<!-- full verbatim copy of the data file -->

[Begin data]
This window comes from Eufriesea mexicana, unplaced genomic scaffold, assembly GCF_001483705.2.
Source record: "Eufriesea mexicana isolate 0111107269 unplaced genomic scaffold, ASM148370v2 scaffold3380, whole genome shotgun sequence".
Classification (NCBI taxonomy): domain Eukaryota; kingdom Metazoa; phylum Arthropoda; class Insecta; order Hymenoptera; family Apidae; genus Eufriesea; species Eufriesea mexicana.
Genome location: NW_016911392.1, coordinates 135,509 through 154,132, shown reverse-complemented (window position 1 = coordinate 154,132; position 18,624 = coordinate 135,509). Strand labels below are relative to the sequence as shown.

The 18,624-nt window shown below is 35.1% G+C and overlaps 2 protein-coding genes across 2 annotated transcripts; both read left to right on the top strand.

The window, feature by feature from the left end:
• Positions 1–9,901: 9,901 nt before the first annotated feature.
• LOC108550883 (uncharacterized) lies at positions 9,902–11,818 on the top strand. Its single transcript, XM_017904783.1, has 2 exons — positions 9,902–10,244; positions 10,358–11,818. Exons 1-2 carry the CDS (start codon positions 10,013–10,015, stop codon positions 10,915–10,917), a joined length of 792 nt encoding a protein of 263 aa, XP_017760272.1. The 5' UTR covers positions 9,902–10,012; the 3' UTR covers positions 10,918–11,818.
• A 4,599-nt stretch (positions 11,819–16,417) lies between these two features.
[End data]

This window comes from Eufriesea mexicana, unplaced genomic scaffold, assembly GCF_001483705.2.
Source record: "Eufriesea mexicana isolate 0111107269 unplaced genomic scaffold, ASM148370v2 scaffold3380, whole genome shotgun sequence".
Classification (NCBI taxonomy): domain Eukaryota; kingdom Metazoa; phylum Arthropoda; class Insecta; order Hymenoptera; family Apidae; genus Eufriesea; species Eufriesea mexicana.
Genome location: NW_016911392.1, coordinates 135,509 through 154,132, shown reverse-complemented (window position 1 = coordinate 154,132; position 18,624 = coordinate 135,509). Strand labels below are relative to the sequence as shown.

The 18,624-nt window shown below is 35.1% G+C and overlaps 2 protein-coding genes across 2 annotated transcripts; both read left to right on the top strand.

The window, feature by feature from the left end:
• Positions 1–9,901: 9,901 nt before the first annotated feature.
• LOC108550883 (uncharacterized) lies at positions 9,902–11,818 on the top strand. Its single transcript, XM_017904783.1, has 2 exons — positions 9,902–10,244; positions 10,358–11,818. Exons 1-2 carry the CDS (start codon positions 10,013–10,015, stop codon positions 10,915–10,917), a joined length of 792 nt encoding a protein of 263 aa, XP_017760272.1. The 5' UTR covers positions 9,902–10,012; the 3' UTR covers positions 10,918–11,818.
• A 4,599-nt stretch (positions 11,819–16,417) lies between these two features.